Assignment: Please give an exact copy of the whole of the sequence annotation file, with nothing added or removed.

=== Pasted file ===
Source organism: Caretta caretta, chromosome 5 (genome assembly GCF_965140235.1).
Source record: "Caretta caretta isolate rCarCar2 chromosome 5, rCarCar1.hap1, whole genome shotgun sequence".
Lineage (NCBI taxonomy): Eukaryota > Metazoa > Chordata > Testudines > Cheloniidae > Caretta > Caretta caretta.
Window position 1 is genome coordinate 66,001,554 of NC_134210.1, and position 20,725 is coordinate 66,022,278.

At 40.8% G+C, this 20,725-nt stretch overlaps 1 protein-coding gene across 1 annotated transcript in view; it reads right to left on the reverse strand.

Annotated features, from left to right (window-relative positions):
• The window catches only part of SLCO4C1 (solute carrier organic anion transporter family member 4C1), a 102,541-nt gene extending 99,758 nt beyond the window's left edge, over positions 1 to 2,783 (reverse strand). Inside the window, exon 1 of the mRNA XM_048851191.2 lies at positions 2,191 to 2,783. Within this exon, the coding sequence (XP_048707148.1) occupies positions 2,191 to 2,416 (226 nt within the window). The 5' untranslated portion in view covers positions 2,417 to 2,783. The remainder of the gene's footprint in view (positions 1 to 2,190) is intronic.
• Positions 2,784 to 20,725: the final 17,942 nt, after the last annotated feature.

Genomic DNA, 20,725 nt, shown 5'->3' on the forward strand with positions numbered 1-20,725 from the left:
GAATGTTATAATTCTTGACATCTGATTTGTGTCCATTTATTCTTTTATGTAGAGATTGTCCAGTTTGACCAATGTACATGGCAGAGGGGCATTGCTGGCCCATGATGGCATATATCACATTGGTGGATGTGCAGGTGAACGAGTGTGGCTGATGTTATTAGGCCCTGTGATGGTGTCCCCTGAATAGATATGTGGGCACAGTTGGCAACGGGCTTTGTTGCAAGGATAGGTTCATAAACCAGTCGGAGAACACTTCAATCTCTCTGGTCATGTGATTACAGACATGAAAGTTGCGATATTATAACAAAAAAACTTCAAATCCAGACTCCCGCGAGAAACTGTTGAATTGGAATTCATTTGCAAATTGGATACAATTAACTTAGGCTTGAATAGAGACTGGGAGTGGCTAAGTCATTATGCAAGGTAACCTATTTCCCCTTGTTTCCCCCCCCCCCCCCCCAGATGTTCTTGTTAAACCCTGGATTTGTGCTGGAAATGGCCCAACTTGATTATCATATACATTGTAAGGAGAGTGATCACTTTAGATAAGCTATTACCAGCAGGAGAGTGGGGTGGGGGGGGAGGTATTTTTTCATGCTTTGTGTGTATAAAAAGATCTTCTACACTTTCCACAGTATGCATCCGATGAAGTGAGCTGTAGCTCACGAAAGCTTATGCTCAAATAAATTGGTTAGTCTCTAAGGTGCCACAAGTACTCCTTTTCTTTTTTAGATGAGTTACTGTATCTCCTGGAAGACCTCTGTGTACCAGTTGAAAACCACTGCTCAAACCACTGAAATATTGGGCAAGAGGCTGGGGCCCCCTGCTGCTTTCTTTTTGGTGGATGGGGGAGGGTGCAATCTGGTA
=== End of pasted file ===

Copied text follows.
Source organism: Caretta caretta, chromosome 5 (genome assembly GCF_965140235.1).
Source record: "Caretta caretta isolate rCarCar2 chromosome 5, rCarCar1.hap1, whole genome shotgun sequence".
Lineage (NCBI taxonomy): Eukaryota > Metazoa > Chordata > Testudines > Cheloniidae > Caretta > Caretta caretta.
Window position 1 is genome coordinate 66,001,554 of NC_134210.1, and position 20,725 is coordinate 66,022,278.

At 40.8% G+C, this 20,725-nt stretch overlaps 1 protein-coding gene across 1 annotated transcript in view; it reads right to left on the reverse strand.

Annotated features, from left to right (window-relative positions):
• The window catches only part of SLCO4C1 (solute carrier organic anion transporter family member 4C1), a 102,541-nt gene extending 99,758 nt beyond the window's left edge, over positions 1 to 2,783 (reverse strand). Inside the window, exon 1 of the mRNA XM_048851191.2 lies at positions 2,191 to 2,783. Within this exon, the coding sequence (XP_048707148.1) occupies positions 2,191 to 2,416 (226 nt within the window). The 5' untranslated portion in view covers positions 2,417 to 2,783. The remainder of the gene's footprint in view (positions 1 to 2,190) is intronic.
• Positions 2,784 to 20,725: the final 17,942 nt, after the last annotated feature.

Genomic DNA, 20,725 nt, shown 5'->3' on the forward strand with positions numbered 1-20,725 from the left:
GAATGTTATAATTCTTGACATCTGATTTGTGTCCATTTATTCTTTTATGTAGAGATTGTCCAGTTTGACCAATGTACATGGCAGAGGGGCATTGCTGGCCCATGATGGCATATATCACATTGGTGGATGTGCAGGTGAACGAGTGTGGCTGATGTTATTAGGCCCTGTGATGGTGTCCCCTGAATAGATATGTGGGCACAGTTGGCAACGGGCTTTGTTGCAAGGATAGGTTCATAAACCAGTCGGAGAACACTTCAATCTCTCTGGTCATGTGATTACAGACATGAAAGTTGCGATATTATAACAAAAAAACTTCAAATCCAGACTCCCGCGAGAAACTGTTGAATTGGAATTCATTTGCAAATTGGATACAATTAACTTAGGCTTGAATAGAGACTGGGAGTGGCTAAGTCATTATGCAAGGTAACCTATTTCCCCTTGTTTCCCCCCCCCCCCCCCCAGATGTTCTTGTTAAACCCTGGATTTGTGCTGGAAATGGCCCAACTTGATTATCATATACATTGTAAGGAGAGTGATCACTTTAGATAAGCTATTACCAGCAGGAGAGTGGGGTGGGGGGGGAGGTATTTTTTCATGCTTTGTGTGTATAAAAAGATCTTCTACACTTTCCACAGTATGCATCCGATGAAGTGAGCTGTAGCTCACGAAAGCTTATGCTCAAATAAATTGGTTAGTCTCTAAGGTGCCACAAGTACTCCTTTTCTTTTTTAGATGAGTTACTGTATCTCCTGGAAGACCTCTGTGTACCAGTTGAAAACCACTGCTCAAACCACTGAAATATTGGGCAAGAGGCTGGGGCCCCCTGCTGCTTTCTTTTTGGTGGATGGGGGAGGGTGCAATCTGGTA